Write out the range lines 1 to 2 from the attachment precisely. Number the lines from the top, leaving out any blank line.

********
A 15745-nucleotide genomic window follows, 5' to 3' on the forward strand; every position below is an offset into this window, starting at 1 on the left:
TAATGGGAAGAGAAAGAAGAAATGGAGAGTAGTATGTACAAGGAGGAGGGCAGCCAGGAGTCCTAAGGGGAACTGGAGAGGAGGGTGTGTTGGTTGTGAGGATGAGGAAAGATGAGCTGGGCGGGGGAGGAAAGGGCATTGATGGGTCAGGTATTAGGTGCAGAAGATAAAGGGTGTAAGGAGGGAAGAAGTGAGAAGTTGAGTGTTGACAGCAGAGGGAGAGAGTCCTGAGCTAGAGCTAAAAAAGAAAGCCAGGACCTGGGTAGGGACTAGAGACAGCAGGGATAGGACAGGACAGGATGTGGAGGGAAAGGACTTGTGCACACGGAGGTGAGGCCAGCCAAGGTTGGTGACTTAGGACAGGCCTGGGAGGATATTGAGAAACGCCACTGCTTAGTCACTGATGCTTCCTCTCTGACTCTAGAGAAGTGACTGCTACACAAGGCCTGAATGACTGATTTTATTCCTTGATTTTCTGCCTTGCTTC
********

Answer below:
A 15745-nucleotide genomic window follows, 5' to 3' on the forward strand; every position below is an offset into this window, starting at 1 on the left:
TAATGGGAAGAGAAAGAAGAAATGGAGAGTAGTATGTACAAGGAGGAGGGCAGCCAGGAGTCCTAAGGGGAACTGGAGAGGAGGGTGTGTTGGTTGTGAGGATGAGGAAAGATGAGCTGGGCGGGGGAGGAAAGGGCATTGATGGGTCAGGTATTAGGTGCAGAAGATAAAGGGTGTAAGGAGGGAAGAAGTGAGAAGTTGAGTGTTGACAGCAGAGGGAGAGAGTCCTGAGCTAGAGCTAAAAAAGAAAGCCAGGACCTGGGTAGGGACTAGAGACAGCAGGGATAGGACAGGACAGGATGTGGAGGGAAAGGACTTGTGCACACGGAGGTGAGGCCAGCCAAGGTTGGTGACTTAGGACAGGCCTGGGAGGATATTGAGAAACGCCACTGCTTAGTCACTGATGCTTCCTCTCTGACTCTAGAGAAGTGACTGCTACACAAGGCCTGAATGACTGATTTTATTCCTTGATTTTCTGCCTTGCTTC